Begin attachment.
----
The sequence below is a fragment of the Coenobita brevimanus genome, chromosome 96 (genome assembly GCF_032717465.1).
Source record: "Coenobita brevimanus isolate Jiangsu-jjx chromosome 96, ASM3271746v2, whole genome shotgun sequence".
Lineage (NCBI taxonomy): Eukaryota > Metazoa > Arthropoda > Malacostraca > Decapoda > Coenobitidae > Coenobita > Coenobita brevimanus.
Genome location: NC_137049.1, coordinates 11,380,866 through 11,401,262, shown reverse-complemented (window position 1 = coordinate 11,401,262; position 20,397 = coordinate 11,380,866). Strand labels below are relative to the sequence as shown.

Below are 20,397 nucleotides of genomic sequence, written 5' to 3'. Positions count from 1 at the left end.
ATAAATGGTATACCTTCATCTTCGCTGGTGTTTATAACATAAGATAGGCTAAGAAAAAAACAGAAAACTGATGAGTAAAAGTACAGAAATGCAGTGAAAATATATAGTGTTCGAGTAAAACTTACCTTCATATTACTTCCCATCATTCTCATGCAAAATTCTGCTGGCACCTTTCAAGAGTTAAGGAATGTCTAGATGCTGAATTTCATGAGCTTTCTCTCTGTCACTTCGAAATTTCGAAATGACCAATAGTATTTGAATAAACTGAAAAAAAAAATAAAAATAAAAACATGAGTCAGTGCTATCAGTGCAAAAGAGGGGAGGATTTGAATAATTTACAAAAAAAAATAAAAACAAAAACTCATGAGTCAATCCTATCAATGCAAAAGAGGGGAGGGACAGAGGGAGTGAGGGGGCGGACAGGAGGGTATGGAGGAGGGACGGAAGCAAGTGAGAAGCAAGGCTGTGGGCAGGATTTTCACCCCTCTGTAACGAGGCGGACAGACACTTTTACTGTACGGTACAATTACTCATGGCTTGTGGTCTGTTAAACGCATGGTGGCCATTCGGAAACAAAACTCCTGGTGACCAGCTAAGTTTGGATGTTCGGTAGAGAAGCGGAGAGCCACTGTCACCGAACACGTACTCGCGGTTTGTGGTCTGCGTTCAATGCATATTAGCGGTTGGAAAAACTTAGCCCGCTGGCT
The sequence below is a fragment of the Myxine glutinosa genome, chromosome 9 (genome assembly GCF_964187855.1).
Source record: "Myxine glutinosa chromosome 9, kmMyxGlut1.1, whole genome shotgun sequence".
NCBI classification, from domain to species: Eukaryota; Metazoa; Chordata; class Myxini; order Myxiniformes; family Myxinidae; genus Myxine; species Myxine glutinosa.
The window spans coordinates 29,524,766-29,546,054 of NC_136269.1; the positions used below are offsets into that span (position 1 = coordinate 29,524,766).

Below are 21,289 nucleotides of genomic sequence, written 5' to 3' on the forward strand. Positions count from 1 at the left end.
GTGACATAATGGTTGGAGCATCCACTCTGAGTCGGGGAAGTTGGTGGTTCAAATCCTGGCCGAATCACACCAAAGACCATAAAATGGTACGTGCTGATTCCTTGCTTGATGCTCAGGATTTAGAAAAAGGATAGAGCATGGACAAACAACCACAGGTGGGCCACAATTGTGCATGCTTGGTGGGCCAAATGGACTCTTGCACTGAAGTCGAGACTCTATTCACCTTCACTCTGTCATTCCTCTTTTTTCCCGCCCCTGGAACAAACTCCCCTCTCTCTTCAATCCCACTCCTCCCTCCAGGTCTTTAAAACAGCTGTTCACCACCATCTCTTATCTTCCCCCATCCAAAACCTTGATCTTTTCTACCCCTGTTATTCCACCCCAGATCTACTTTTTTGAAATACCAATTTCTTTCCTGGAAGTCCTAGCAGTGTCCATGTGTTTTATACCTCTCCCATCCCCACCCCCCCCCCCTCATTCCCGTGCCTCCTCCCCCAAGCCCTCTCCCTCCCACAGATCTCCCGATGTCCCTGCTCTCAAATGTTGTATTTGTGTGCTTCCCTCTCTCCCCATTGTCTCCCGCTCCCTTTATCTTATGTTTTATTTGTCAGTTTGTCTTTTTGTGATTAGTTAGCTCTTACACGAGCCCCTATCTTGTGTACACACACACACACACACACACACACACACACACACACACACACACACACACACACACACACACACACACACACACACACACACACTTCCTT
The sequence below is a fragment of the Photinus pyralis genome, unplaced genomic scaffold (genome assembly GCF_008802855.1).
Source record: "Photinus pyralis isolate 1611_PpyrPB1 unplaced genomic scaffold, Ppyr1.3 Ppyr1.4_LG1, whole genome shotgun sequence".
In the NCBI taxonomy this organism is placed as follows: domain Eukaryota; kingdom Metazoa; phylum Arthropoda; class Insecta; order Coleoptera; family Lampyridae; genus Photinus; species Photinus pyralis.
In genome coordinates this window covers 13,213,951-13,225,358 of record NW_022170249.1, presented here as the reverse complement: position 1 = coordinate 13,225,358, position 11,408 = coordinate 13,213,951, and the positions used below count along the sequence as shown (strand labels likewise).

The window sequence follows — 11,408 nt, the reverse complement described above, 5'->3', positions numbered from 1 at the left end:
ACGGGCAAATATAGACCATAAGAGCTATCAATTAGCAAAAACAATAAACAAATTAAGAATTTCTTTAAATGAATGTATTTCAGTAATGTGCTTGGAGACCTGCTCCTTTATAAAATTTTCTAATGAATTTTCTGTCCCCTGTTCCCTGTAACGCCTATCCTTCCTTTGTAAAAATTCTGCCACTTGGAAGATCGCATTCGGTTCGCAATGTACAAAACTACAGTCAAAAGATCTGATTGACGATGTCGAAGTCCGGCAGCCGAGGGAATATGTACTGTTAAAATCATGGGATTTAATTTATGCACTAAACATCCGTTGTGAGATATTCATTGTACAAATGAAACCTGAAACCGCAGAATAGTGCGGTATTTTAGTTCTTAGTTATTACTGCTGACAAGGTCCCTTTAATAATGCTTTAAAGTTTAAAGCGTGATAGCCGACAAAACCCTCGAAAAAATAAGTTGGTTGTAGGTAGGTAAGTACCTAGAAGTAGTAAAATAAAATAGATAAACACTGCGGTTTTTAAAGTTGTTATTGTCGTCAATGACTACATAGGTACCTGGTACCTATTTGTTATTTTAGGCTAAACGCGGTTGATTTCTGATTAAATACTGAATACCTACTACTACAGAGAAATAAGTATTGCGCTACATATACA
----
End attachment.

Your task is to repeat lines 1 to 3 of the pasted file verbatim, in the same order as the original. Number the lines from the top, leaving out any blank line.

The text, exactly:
The sequence below is a fragment of the Coenobita brevimanus genome, chromosome 96 (genome assembly GCF_032717465.1).
Source record: "Coenobita brevimanus isolate Jiangsu-jjx chromosome 96, ASM3271746v2, whole genome shotgun sequence".
Lineage (NCBI taxonomy): Eukaryota > Metazoa > Arthropoda > Malacostraca > Decapoda > Coenobitidae > Coenobita > Coenobita brevimanus.